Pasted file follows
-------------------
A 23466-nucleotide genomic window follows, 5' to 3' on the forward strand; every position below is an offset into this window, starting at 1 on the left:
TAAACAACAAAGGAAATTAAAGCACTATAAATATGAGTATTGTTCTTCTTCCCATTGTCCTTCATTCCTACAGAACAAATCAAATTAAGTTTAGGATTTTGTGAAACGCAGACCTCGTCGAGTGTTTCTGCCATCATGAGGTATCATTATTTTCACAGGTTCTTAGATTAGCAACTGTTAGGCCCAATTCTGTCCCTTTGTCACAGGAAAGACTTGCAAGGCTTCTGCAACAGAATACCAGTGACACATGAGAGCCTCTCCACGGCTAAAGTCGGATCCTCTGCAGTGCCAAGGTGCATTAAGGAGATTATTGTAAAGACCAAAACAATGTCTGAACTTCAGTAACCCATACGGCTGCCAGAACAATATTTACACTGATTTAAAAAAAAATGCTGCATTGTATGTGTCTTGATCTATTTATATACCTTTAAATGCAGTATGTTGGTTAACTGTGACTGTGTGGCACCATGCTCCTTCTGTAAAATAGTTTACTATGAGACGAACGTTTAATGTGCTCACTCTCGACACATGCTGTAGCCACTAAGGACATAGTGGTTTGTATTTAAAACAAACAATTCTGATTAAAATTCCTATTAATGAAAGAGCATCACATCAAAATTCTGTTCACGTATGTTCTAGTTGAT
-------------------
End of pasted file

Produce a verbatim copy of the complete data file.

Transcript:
A 23466-nucleotide genomic window follows, 5' to 3' on the forward strand; every position below is an offset into this window, starting at 1 on the left:
TAAACAACAAAGGAAATTAAAGCACTATAAATATGAGTATTGTTCTTCTTCCCATTGTCCTTCATTCCTACAGAACAAATCAAATTAAGTTTAGGATTTTGTGAAACGCAGACCTCGTCGAGTGTTTCTGCCATCATGAGGTATCATTATTTTCACAGGTTCTTAGATTAGCAACTGTTAGGCCCAATTCTGTCCCTTTGTCACAGGAAAGACTTGCAAGGCTTCTGCAACAGAATACCAGTGACACATGAGAGCCTCTCCACGGCTAAAGTCGGATCCTCTGCAGTGCCAAGGTGCATTAAGGAGATTATTGTAAAGACCAAAACAATGTCTGAACTTCAGTAACCCATACGGCTGCCAGAACAATATTTACACTGATTTAAAAAAAAATGCTGCATTGTATGTGTCTTGATCTATTTATATACCTTTAAATGCAGTATGTTGGTTAACTGTGACTGTGTGGCACCATGCTCCTTCTGTAAAATAGTTTACTATGAGACGAACGTTTAATGTGCTCACTCTCGACACATGCTGTAGCCACTAAGGACATAGTGGTTTGTATTTAAAACAAACAATTCTGATTAAAATTCCTATTAATGAAAGAGCATCACATCAAAATTCTGTTCACGTATGTTCTAGTTGAT